“Bulk interception of communications in Sweden meets Convention standards”: the latest addition to mass surveillance case law by the European Court of Human Rights

By Plixavra Vogiatzoglou, Legal Researcher, KU Leuven Centre for IT and IP Law (CiTiP)

On 19th June 2018, the Third Section of the Court, in its judgment in the case Centrum för Rättvisa v. Sweden, ruled that the bulk interception of communications scheme of the Foreign Intelligence of Sweden meets the Convention standards. This ruling follows verbatim the line of argumentation from previous case law on secret mass surveillance, thus reaffirming once more a high threshold for the protection of the right to private and family life. Continue reading

Benedik v Slovenia: Police need a court order to access subscriber information associated with a dynamic IP address

By Argyro Chatzinikolaou, (Doctoral Researcher), Law & Technology research group, Ghent University

Recently, the Fourth Section of the Court held in its judgement in the case of Benedik v Slovenia that there had been a violation of Article 8 (right to respect for private and family life) with regard to the failure of the Slovenian police to obtain a court order before accessing subscriber information associated with a dynamic IP address[1]. More precisely, according to the Court, the legal provision used by the Slovenian police in order to access subscriber information associated with a dynamic IP address without first obtaining a court order had not met the Convention standard of being ‘in accordance with the law’.
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The Whereabouts Requirement: Does the ECtHR protect the right to respect for private and family life of French sport professionals?

This guest post was written by Cathérine Van de Graaf, a PhD student at Ghent University.

In a judgment on 18 January 2018, the fifth Chamber of the ECtHR found no violation of the right to private and family life in Fédération Nationale des Syndicats Sportifs (FNASS) and Others v France. The case concerned the requirement for a “target group” of sports professionals to notify their whereabouts every day of the year so unannounced anti-doping tests can take place. The Court ruled that public interest grounds justified the “particularly intrusive” interference with the applicants’ privacy.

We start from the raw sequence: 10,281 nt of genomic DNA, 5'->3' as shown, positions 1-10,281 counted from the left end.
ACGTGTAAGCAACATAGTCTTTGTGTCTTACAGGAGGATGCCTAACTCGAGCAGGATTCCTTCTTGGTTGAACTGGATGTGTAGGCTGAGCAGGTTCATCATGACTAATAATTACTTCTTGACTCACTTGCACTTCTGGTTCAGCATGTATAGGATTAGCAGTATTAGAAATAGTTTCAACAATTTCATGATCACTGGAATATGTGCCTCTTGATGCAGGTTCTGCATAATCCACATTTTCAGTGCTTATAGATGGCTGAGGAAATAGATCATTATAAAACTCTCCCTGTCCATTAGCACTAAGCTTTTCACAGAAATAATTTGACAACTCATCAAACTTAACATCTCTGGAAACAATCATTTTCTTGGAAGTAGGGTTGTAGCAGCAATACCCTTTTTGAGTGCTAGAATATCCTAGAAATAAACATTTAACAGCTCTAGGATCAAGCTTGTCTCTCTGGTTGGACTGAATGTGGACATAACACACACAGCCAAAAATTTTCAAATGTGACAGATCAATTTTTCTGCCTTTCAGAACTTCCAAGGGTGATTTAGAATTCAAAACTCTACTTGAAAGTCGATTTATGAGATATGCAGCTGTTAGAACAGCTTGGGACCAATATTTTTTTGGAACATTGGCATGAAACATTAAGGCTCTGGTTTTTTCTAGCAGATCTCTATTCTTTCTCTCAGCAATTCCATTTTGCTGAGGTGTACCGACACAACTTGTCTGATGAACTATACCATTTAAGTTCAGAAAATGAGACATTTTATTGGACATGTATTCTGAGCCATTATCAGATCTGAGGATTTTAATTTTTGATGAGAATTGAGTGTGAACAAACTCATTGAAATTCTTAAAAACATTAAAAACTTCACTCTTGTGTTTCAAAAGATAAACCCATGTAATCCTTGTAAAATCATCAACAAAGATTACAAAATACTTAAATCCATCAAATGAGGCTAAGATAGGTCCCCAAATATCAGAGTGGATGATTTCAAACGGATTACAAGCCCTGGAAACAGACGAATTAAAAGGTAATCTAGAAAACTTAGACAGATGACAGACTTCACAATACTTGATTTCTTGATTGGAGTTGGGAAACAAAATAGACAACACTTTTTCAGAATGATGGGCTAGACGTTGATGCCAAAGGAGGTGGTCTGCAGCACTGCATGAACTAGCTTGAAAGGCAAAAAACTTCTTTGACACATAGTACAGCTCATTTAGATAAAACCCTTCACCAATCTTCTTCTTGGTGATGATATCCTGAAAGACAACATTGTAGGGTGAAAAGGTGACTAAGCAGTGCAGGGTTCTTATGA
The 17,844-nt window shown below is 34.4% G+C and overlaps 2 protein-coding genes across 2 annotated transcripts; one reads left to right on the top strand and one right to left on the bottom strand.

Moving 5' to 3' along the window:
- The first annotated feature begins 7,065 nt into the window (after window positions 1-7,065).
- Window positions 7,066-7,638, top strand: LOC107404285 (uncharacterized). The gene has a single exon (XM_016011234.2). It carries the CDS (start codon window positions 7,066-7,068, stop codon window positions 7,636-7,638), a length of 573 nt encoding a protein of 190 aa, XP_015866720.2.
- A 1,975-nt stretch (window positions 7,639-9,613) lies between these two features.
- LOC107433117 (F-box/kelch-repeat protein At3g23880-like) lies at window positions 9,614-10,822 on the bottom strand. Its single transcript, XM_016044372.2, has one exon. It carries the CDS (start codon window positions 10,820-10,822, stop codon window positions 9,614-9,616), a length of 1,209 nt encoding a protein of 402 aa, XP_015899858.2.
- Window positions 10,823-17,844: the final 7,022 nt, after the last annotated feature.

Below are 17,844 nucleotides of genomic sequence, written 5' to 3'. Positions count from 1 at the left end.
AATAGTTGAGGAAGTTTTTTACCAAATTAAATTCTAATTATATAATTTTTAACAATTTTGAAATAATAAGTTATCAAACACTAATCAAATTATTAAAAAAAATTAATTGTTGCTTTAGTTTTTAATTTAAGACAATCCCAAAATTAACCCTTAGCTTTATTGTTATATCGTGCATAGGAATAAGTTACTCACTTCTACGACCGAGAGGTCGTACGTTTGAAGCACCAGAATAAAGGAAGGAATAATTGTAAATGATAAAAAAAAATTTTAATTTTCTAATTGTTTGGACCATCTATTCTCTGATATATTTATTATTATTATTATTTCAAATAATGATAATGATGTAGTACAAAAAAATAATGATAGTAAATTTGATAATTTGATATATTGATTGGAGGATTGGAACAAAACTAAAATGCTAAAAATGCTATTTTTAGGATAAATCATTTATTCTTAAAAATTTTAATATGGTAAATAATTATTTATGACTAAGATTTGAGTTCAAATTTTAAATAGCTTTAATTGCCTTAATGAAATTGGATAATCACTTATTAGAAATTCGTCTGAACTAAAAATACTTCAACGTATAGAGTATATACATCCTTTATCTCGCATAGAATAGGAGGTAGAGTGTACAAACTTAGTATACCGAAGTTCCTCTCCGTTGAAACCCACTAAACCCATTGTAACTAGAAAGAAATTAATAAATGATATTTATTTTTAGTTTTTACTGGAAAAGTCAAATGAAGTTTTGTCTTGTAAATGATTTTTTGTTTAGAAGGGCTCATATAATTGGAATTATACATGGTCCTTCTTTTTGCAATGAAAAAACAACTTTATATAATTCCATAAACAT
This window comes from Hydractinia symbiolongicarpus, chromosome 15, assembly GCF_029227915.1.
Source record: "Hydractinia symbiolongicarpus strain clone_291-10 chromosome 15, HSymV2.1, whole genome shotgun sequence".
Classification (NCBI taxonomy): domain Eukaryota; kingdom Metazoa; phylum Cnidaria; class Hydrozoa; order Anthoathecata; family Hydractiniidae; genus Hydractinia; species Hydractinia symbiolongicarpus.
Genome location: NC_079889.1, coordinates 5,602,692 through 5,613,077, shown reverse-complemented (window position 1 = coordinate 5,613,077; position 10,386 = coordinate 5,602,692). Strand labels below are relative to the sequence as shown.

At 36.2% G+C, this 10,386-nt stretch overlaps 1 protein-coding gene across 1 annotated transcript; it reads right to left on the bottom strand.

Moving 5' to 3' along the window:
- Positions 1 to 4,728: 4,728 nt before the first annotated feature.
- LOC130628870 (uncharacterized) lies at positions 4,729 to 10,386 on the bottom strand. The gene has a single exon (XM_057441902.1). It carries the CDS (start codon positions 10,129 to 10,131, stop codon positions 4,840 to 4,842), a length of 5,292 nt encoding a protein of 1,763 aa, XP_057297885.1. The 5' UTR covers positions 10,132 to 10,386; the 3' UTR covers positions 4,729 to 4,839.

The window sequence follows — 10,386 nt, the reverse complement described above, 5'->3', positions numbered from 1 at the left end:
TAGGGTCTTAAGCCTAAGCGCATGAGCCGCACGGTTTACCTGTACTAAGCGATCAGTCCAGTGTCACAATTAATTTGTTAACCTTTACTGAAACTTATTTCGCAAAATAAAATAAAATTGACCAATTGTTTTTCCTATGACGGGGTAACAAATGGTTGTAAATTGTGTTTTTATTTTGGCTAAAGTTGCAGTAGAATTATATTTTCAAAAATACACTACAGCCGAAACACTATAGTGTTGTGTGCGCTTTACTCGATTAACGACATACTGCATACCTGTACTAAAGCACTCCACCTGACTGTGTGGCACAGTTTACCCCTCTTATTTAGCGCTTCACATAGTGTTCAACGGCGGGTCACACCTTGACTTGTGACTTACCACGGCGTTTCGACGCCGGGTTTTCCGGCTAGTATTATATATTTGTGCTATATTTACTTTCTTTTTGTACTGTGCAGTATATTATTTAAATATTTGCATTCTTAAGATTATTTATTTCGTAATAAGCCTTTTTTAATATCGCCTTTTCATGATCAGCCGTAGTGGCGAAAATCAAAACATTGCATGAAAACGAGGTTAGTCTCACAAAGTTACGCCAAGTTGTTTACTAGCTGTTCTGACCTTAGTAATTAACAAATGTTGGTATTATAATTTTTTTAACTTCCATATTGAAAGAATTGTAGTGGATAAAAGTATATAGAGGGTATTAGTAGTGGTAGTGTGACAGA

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Egill Einarsson v Iceland: the Court deals with an offensive Instagram post

This guest post was written by Ingrida Milkaite, Ghent University*

On 7 November 2017 the European Court of Human Rights (the ECtHR, the Court) found a violation of Article 8 of the European Convention on Human Rights. The main issue at hand was the Court’s assessment of whether the right balance between the applicant’s right to privacy (Article 8) and Mr X’s right to freedom of expression (Article 10) was struck by national courts.
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Tamiz v. UK: Google’s blog-publishing service is not liable for offensive comments

This guest post was written by Ingrida Milkaite (Ghent University)*

On 12 October 2017 the European Court of Human Rights (the Court, the ECtHR) decided on the liability of Google Inc. as an information society service provider for offensive comments posted below a blog post about Mr Payam Tamiz. His application filed under article 8 of the European Convention on Human Rights (ECHR, the Convention) was declared inadmissible.

Background and facts Continue reading

Bărbulescu v Romania and workplace privacy: is the Grand Chamber’s judgment a reason to celebrate?

By Argyro Chatzinikolaou, (Doctoral Student), Law & Technology, Faculty of Law, Ghent University

The recent judgment of the Grand Chamber of the ECtHR in the case of Bărbulescu v Romania found that the monitoring of an employee’s email account resulted in the violation of his right to respect for private life and correspondence within the meaning of Article 8 of the ECHR. By overturning last year’s judgment of the Fourth Section, the ECtHR gave relief to many who dreaded that the latter judgment had waived privacy in the workplace. Whether we can afford to be complacent, though, depends upon the grounds on which the violation was reasoned. Continue reading

Publication of a picture of a 3-year-old, representing him as an orphan, violates article 8 ECHR

By Ingrida Milkaite, Ghent University

The case of Bogomolova v. Russia concerns the use of an unauthorised photograph of a minor’s face on the front page of a booklet promoting adoption and help for orphans. It proves that the publication of pictures of children without parental consent may have a significant social impact on the family and may violate article 8 of the European Convention of Human Rights (ECHR), protecting the right to private and family life. Continue reading